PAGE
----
The growing tensions on the other side of the planet are spreading rapidly. What has been characterized as a potential third world war may end up being just that. And countries are choosing sides. China has now announced it will intercede if the Americans take any preemptive action against North Korea.

That isn’t good news for President Trump, as he threatens surgical strikes on the North Korean regime. Yet China also indicated that they’d stay neutral if the North attacked first.

The Daily Mail is reporting on an editorial in the Global Times that says “China should also make clear that if North Korea launches missiles that threaten US soil first and the US retaliates, China will stay neutral.”

That isn’t the most ringing endorsement of China’s respect for the United States, but it is better than having China side with the Koreans outright.

“If the US and South Korea carry out strikes and try to overthrow the North Korean regime and change the political pattern of the Korean Peninsula, China will prevent them from doing so.”

Pyongyang has not let up in its threats against the United States. They continue to discuss plans for attacking American bases in Guam. As these threats are not outside of North Korea’s technical capabilities, the U.S. is matching their threats with dire warnings of their own.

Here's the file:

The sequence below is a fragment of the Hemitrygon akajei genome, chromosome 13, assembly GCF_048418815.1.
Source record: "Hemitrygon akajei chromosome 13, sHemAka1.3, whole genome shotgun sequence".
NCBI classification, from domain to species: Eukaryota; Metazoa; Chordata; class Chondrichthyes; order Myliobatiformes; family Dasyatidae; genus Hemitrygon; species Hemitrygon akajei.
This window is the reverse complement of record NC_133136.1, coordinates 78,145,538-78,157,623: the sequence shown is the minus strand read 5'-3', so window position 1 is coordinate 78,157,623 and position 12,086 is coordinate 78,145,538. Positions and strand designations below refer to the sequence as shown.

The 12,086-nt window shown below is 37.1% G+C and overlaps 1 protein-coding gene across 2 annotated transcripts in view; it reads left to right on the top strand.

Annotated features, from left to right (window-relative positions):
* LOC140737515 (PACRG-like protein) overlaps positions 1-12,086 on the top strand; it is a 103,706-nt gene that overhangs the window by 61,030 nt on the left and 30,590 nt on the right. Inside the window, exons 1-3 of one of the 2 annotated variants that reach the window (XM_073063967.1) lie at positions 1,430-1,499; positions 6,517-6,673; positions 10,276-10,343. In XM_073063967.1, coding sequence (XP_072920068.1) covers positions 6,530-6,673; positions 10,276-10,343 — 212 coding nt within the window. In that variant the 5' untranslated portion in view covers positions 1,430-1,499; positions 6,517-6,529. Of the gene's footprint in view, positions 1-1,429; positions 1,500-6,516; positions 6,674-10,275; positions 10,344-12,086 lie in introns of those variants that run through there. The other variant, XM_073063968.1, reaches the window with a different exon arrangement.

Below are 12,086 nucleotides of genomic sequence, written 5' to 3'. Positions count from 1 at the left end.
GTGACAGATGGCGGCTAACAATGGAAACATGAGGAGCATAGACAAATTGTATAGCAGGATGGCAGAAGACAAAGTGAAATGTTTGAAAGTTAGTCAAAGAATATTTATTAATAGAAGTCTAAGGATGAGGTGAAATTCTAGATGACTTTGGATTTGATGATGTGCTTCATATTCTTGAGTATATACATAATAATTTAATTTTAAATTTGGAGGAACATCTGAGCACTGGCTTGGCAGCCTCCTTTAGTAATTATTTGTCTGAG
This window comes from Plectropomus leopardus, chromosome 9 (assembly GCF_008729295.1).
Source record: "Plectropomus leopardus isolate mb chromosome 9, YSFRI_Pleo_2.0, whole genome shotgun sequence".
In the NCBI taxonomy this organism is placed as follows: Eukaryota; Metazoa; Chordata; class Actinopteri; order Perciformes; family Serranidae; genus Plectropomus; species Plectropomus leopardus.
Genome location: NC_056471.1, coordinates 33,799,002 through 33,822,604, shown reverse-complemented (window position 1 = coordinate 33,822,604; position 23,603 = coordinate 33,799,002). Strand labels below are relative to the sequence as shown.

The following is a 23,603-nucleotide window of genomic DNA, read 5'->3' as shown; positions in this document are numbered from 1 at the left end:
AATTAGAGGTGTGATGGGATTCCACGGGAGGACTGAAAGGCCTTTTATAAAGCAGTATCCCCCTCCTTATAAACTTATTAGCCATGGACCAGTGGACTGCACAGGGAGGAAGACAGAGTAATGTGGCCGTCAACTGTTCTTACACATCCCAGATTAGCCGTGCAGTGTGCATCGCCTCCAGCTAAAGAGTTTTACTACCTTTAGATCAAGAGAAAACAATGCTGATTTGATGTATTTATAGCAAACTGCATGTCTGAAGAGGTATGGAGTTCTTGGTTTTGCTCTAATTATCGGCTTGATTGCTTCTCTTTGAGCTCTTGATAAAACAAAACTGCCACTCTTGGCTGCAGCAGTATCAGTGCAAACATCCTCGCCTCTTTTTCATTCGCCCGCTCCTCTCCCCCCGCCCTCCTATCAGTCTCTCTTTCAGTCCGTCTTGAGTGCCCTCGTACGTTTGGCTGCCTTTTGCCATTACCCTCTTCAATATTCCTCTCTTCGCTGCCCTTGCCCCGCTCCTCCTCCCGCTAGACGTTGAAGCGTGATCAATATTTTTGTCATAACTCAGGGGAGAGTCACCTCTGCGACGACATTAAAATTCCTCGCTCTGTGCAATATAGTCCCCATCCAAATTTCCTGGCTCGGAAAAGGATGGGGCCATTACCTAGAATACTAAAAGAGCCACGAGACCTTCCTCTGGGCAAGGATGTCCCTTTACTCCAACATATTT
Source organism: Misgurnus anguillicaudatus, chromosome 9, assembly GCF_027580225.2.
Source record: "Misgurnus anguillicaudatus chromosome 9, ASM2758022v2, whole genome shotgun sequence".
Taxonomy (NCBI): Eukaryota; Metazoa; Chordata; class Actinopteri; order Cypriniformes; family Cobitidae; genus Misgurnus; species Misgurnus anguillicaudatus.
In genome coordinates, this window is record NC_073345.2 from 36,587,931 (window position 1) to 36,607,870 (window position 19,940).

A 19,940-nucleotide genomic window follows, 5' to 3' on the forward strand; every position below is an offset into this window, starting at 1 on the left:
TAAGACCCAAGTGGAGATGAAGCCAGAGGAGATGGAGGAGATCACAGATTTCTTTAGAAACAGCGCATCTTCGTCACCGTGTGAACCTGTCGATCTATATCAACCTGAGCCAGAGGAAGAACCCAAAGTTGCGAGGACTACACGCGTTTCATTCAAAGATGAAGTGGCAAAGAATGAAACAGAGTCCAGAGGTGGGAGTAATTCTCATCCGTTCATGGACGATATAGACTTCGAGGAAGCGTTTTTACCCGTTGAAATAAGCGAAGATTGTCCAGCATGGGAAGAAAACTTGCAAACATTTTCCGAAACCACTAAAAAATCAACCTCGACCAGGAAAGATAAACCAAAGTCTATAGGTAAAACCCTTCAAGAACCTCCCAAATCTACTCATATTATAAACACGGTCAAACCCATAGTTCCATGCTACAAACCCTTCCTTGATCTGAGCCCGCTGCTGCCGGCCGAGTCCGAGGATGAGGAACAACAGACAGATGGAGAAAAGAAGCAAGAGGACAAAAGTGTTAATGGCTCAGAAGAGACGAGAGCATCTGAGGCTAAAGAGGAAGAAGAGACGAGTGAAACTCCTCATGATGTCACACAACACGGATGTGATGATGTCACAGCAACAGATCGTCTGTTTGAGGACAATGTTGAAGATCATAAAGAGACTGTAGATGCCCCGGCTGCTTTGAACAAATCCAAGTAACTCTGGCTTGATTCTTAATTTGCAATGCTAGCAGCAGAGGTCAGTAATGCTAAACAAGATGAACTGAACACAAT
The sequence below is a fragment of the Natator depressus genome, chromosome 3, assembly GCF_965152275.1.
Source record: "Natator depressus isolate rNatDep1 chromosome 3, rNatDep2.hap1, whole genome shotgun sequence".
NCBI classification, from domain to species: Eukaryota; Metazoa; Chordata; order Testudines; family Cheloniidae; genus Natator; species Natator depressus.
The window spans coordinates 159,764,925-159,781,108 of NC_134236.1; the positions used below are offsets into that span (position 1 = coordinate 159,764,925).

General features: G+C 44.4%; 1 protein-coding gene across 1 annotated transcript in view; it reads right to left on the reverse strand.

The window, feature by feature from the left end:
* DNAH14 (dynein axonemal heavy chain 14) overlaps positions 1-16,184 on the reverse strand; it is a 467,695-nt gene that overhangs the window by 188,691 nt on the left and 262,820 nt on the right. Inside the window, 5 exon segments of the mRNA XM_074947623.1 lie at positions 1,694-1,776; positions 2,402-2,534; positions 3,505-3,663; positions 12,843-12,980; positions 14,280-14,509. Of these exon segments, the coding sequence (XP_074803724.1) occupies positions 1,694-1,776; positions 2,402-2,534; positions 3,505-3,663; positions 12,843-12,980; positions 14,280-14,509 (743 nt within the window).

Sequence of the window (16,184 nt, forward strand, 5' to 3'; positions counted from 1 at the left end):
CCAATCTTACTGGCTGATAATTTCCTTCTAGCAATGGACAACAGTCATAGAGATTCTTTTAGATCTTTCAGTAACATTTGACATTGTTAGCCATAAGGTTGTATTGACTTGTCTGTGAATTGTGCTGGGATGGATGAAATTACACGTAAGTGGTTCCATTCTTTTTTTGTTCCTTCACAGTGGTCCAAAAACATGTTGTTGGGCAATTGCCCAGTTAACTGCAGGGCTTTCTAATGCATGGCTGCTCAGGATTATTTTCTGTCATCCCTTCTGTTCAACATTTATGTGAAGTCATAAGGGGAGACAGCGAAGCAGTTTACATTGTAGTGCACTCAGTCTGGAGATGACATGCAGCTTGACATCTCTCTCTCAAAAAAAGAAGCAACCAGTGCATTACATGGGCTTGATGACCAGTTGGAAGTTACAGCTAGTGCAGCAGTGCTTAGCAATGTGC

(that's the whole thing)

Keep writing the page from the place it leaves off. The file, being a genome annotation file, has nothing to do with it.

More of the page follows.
The President says any aggression will be met with “fire and fury.” And those abstractions were backed by more subdued, but equally ominous warnings about the outcome of a war.

White House aide, Sebastian Gorka, has captured the mood in the White House, comparing the current situation to the Cuban Missile Crisis.

China, though, remains an open question. The country has been an ally and trading partner of North Korea.Yet China is clearly dependent on its trade relations with the United States, too. So far, Chinese efforts at diplomacy have not swayed either side.

Geng Shuang, Foreign ministry spokesman, has called on both sides to avoid “going down the old path of alternately showing strength and continuously escalating the situation.”

“The current situation on the Korean Peninsula is highly complicated and sensitive. We call on the relevant parties to be cautious with their words and actions, and contribute more toward easing tensions and enhancing mutual trust,” Geng wrote in a statement.

China’s biggest fear is border protection. The United States already has a strong foot hold in South Korea. If there were to be a war, and the Americans were to win new territory in the north, that could destabilize the region.

The Global Times wrote China will “firmly resist any side which wants to change the status quo of the areas where China’s interests are concerned.”

“The Korean Peninsula is where the strategic interests of all sides converge, and no side should try to be the absolute dominator of the region.”